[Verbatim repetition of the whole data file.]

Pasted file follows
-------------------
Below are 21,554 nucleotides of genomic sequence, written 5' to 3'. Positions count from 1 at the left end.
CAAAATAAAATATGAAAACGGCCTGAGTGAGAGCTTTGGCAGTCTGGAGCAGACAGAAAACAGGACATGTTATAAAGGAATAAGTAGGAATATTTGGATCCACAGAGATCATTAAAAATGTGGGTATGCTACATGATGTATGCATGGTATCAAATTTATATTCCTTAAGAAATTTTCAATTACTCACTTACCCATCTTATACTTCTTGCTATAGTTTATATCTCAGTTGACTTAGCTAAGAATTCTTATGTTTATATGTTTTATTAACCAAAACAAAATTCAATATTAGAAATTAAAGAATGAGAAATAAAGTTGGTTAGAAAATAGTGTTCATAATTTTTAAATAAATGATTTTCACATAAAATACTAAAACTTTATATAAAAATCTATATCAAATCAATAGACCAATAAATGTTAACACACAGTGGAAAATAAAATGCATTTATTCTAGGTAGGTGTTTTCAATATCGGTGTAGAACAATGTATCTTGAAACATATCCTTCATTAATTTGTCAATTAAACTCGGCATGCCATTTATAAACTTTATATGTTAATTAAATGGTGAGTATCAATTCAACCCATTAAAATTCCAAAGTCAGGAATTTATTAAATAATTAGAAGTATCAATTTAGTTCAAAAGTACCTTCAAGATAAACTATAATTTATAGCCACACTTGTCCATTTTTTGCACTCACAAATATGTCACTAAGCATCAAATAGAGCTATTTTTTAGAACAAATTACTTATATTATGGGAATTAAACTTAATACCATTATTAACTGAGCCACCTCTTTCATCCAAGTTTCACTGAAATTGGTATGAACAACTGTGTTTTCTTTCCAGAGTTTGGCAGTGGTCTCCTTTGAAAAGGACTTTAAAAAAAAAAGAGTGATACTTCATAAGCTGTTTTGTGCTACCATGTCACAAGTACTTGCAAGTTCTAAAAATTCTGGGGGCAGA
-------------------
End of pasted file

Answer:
Below are 21,554 nucleotides of genomic sequence, written 5' to 3'. Positions count from 1 at the left end.
CAAAATAAAATATGAAAACGGCCTGAGTGAGAGCTTTGGCAGTCTGGAGCAGACAGAAAACAGGACATGTTATAAAGGAATAAGTAGGAATATTTGGATCCACAGAGATCATTAAAAATGTGGGTATGCTACATGATGTATGCATGGTATCAAATTTATATTCCTTAAGAAATTTTCAATTACTCACTTACCCATCTTATACTTCTTGCTATAGTTTATATCTCAGTTGACTTAGCTAAGAATTCTTATGTTTATATGTTTTATTAACCAAAACAAAATTCAATATTAGAAATTAAAGAATGAGAAATAAAGTTGGTTAGAAAATAGTGTTCATAATTTTTAAATAAATGATTTTCACATAAAATACTAAAACTTTATATAAAAATCTATATCAAATCAATAGACCAATAAATGTTAACACACAGTGGAAAATAAAATGCATTTATTCTAGGTAGGTGTTTTCAATATCGGTGTAGAACAATGTATCTTGAAACATATCCTTCATTAATTTGTCAATTAAACTCGGCATGCCATTTATAAACTTTATATGTTAATTAAATGGTGAGTATCAATTCAACCCATTAAAATTCCAAAGTCAGGAATTTATTAAATAATTAGAAGTATCAATTTAGTTCAAAAGTACCTTCAAGATAAACTATAATTTATAGCCACACTTGTCCATTTTTTGCACTCACAAATATGTCACTAAGCATCAAATAGAGCTATTTTTTAGAACAAATTACTTATATTATGGGAATTAAACTTAATACCATTATTAACTGAGCCACCTCTTTCATCCAAGTTTCACTGAAATTGGTATGAACAACTGTGTTTTCTTTCCAGAGTTTGGCAGTGGTCTCCTTTGAAAAGGACTTTAAAAAAAAAAGAGTGATACTTCATAAGCTGTTTTGTGCTACCATGTCACAAGTACTTGCAAGTTCTAAAAATTCTGGGGGCAGA